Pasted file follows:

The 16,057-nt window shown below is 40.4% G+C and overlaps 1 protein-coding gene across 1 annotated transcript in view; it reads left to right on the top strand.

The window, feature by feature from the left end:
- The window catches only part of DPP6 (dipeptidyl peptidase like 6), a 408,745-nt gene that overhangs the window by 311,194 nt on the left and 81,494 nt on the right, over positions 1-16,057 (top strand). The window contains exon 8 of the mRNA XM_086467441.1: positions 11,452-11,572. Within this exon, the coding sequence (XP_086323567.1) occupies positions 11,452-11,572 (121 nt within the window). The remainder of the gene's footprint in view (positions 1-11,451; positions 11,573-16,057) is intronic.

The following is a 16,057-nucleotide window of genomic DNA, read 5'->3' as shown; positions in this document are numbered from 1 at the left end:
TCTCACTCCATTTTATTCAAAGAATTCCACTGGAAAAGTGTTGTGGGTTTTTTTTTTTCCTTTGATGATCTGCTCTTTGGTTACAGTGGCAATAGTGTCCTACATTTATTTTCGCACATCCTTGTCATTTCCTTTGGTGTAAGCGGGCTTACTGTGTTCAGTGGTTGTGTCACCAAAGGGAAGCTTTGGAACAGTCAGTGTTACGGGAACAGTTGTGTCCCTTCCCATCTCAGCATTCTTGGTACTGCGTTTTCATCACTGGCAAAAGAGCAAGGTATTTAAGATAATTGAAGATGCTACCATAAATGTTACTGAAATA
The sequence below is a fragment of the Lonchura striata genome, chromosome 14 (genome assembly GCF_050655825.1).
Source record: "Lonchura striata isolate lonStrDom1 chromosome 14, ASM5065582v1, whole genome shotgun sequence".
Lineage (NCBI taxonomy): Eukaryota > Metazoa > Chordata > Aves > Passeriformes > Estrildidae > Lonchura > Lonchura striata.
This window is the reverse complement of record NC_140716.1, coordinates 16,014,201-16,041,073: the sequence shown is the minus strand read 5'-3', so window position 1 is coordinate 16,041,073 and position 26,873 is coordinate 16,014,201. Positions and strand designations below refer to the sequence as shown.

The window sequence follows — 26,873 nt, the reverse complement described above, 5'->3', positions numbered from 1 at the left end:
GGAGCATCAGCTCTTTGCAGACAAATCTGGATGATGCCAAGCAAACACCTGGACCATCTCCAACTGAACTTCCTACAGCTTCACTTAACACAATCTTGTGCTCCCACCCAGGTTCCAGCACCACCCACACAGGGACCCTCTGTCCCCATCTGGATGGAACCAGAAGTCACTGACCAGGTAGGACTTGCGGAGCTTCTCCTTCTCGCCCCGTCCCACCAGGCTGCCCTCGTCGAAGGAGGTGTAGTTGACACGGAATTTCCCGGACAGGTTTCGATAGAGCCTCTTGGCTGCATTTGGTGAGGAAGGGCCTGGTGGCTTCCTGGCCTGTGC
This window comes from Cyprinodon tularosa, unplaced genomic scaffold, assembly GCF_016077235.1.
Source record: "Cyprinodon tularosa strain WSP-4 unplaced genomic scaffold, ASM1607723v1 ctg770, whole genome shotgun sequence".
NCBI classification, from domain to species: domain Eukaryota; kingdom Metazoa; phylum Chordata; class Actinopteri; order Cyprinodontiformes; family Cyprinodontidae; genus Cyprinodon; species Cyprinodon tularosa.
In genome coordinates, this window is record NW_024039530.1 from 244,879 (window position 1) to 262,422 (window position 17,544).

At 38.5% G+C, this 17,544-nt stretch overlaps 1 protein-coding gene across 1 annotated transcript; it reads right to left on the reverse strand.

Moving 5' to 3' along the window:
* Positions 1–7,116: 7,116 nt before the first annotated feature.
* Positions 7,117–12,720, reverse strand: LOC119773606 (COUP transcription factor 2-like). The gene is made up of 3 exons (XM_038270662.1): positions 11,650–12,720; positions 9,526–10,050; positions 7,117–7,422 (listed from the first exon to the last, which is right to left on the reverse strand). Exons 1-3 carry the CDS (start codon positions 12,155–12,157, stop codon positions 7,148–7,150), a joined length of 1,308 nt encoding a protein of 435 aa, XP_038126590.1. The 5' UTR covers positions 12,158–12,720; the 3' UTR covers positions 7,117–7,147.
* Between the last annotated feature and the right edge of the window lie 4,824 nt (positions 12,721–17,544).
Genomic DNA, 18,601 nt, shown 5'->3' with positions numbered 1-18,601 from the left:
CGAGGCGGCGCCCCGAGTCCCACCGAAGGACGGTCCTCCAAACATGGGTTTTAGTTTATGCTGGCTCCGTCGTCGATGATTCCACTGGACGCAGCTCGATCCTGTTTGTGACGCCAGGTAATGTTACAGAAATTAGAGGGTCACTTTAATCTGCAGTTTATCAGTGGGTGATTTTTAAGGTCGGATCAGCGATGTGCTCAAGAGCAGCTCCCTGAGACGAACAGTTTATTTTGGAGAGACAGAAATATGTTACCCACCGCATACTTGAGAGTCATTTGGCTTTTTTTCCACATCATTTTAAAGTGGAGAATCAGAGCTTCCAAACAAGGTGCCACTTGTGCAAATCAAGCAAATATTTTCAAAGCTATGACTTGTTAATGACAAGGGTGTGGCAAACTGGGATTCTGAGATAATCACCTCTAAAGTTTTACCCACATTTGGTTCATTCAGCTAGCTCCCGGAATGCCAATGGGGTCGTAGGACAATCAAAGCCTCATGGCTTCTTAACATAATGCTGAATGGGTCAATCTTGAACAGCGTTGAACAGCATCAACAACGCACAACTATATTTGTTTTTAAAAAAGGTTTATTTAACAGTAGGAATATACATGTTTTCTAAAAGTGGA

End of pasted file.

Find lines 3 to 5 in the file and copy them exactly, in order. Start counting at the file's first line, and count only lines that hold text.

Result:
- The window catches only part of DPP6 (dipeptidyl peptidase like 6), a 408,745-nt gene that overhangs the window by 311,194 nt on the left and 81,494 nt on the right, over positions 1-16,057 (top strand). The window contains exon 8 of the mRNA XM_086467441.1: positions 11,452-11,572. Within this exon, the coding sequence (XP_086323567.1) occupies positions 11,452-11,572 (121 nt within the window). The remainder of the gene's footprint in view (positions 1-11,451; positions 11,573-16,057) is intronic.

The following is a 16,057-nucleotide window of genomic DNA, read 5'->3' as shown; positions in this document are numbered from 1 at the left end:
TCTCACTCCATTTTATTCAAAGAATTCCACTGGAAAAGTGTTGTGGGTTTTTTTTTTTCCTTTGATGATCTGCTCTTTGGTTACAGTGGCAATAGTGTCCTACATTTATTTTCGCACATCCTTGTCATTTCCTTTGGTGTAAGCGGGCTTACTGTGTTCAGTGGTTGTGTCACCAAAGGGAAGCTTTGGAACAGTCAGTGTTACGGGAACAGTTGTGTCCCTTCCCATCTCAGCATTCTTGGTACTGCGTTTTCATCACTGGCAAAAGAGCAAGGTATTTAAGATAATTGAAGATGCTACCATAAATGTTACTGAAATA